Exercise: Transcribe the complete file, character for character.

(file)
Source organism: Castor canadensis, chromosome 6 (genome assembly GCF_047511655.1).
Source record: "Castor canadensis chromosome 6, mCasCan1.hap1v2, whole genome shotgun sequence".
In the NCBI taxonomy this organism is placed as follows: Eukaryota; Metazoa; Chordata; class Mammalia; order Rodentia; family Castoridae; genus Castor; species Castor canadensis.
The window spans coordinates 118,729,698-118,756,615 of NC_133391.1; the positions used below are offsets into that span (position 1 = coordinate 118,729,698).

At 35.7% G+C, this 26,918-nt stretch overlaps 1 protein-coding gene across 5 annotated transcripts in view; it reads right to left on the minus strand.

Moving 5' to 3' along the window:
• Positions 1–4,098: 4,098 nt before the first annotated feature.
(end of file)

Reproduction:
Source organism: Castor canadensis, chromosome 6 (genome assembly GCF_047511655.1).
Source record: "Castor canadensis chromosome 6, mCasCan1.hap1v2, whole genome shotgun sequence".
In the NCBI taxonomy this organism is placed as follows: Eukaryota; Metazoa; Chordata; class Mammalia; order Rodentia; family Castoridae; genus Castor; species Castor canadensis.
The window spans coordinates 118,729,698-118,756,615 of NC_133391.1; the positions used below are offsets into that span (position 1 = coordinate 118,729,698).

At 35.7% G+C, this 26,918-nt stretch overlaps 1 protein-coding gene across 5 annotated transcripts in view; it reads right to left on the minus strand.

Moving 5' to 3' along the window:
• Positions 1–4,098: 4,098 nt before the first annotated feature.